History for the Rest of Us

Cicero

Cicero

Dec 5, 2012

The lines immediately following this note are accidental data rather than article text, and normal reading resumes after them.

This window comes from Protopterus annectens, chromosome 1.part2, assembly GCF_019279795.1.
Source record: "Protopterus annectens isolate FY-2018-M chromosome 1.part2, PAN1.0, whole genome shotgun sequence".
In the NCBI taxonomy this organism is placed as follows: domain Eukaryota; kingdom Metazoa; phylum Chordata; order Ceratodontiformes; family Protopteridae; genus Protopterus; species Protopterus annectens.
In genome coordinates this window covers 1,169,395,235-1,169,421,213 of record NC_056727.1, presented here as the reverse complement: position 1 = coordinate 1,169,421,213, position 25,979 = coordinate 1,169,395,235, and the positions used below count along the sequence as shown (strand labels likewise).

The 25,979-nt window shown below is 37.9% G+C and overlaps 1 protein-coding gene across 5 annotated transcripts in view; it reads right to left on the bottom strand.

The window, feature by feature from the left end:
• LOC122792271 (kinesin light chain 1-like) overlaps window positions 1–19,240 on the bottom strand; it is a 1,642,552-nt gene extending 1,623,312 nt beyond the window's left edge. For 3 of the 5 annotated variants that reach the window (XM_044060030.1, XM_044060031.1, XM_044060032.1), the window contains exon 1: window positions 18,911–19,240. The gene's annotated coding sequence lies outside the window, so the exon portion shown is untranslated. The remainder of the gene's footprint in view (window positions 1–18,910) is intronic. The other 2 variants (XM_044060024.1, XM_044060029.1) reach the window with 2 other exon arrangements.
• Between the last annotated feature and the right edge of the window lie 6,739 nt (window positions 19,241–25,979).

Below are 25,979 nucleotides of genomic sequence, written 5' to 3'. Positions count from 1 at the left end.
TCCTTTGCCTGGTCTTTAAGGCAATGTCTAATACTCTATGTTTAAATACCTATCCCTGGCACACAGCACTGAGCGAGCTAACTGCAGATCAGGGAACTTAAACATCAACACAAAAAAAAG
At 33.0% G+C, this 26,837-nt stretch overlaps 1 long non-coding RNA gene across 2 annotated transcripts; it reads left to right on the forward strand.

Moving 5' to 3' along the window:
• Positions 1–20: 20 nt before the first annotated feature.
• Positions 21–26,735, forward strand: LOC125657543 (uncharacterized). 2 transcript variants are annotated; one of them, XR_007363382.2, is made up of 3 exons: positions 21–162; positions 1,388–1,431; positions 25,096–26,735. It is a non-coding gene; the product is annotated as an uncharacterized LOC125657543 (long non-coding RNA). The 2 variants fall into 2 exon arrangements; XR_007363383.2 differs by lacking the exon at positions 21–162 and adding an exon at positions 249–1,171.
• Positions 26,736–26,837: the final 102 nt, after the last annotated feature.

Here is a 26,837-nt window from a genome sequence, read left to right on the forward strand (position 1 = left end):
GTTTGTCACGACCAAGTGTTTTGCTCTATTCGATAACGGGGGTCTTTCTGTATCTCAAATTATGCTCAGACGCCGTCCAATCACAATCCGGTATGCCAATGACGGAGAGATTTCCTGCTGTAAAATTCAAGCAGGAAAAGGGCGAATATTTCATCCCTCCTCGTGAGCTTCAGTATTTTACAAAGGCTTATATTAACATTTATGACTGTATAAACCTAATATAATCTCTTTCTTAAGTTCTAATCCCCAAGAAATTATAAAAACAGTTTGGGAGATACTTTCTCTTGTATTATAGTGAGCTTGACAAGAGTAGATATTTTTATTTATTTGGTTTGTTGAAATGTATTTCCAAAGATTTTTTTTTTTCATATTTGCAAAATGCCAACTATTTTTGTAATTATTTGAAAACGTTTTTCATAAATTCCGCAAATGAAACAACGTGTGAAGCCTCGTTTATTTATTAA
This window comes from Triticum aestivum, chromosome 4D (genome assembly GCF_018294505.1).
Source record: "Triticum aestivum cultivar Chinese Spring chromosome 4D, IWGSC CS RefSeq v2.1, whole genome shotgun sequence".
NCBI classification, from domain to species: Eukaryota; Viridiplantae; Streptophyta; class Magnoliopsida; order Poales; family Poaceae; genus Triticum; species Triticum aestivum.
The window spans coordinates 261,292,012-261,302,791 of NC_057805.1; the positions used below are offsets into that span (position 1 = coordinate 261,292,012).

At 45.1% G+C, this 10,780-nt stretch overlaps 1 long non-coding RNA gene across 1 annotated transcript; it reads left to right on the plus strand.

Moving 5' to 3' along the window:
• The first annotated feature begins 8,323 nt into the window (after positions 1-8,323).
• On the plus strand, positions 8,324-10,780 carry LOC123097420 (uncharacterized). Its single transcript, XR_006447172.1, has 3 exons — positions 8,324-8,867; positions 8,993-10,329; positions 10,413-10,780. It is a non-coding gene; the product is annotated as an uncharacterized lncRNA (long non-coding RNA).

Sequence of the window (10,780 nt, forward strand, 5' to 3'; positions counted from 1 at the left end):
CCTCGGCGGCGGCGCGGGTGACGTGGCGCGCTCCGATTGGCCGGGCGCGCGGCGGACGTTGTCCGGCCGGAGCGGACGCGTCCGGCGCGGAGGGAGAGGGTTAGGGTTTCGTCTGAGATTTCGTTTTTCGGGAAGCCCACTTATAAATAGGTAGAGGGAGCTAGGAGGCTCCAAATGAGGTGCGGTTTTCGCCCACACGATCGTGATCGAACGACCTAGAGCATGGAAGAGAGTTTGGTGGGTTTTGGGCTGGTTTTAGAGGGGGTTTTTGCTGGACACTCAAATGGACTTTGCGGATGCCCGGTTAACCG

Marcus Tullius Cicero, the greatest name in Roman literature, was born near Arpinum, a town of Latium, January 3rd, B.C. 106. His father, a man of large views and liberal culture, belonged to the equites, and possessed an hereditary estate in the neighborhood of the town. Early Years To give his sons, Marcus and Quintus, that education which could not be obtained at a provincial school, he removed to Rome, where the young Ciceros were placed under the best teachers of the day. From Aelius they learned philosophy; from Archias, the mechanism of verse, though not the inspiration of poetry. A translation of the Phaenomena and Prognostics of Aratus, and a mythological poem on the fable of Pontius Glaucus were the first fruits of Cicero’s genius. On assuming the toga virilis, B.C. 89, Cicero attached himself to the jurist Scaevola, who was then in the zenith of his fame. In the following year he served a brief campaign in the Social War under Cn. Pompeius Strabo, the father of Pompey the Great. Philosophical studies had, however, more attractions for him than arms. Under Philo, the Academic, and Diodotus, the Stoic, he laid the foundation of that Eclecticism which is so observable in his philosophical works. At the age of 25 he pleaded his first cause, and in the following year he defended Sextus Roscius of Ameria, who had been accused of parricide by Chrysogonus, one of Sulla’s favourites. In this cause he acquired the acquittal of his client, but incurred the enmity of the dictator. With the ostensible object of regaining his health he went to Athens, where he studied philosophy under Antiochus, the Academic, and under Zeno and Phaedrus, both Epicureans. From Athens he traveled through Asia Minor and finally settled for a short time at Rhodes, attending there the lectures of Molo, the rhetorician. Political Career Returning home, he at once entered on that political career to which his commanding ability destined him, and was elected quaestor of Sicily. During his term of office he so endeared himself to the inhabitants of the island by his integrity that they selected him as their patron at Rome. In their behalf he subsequently conducted...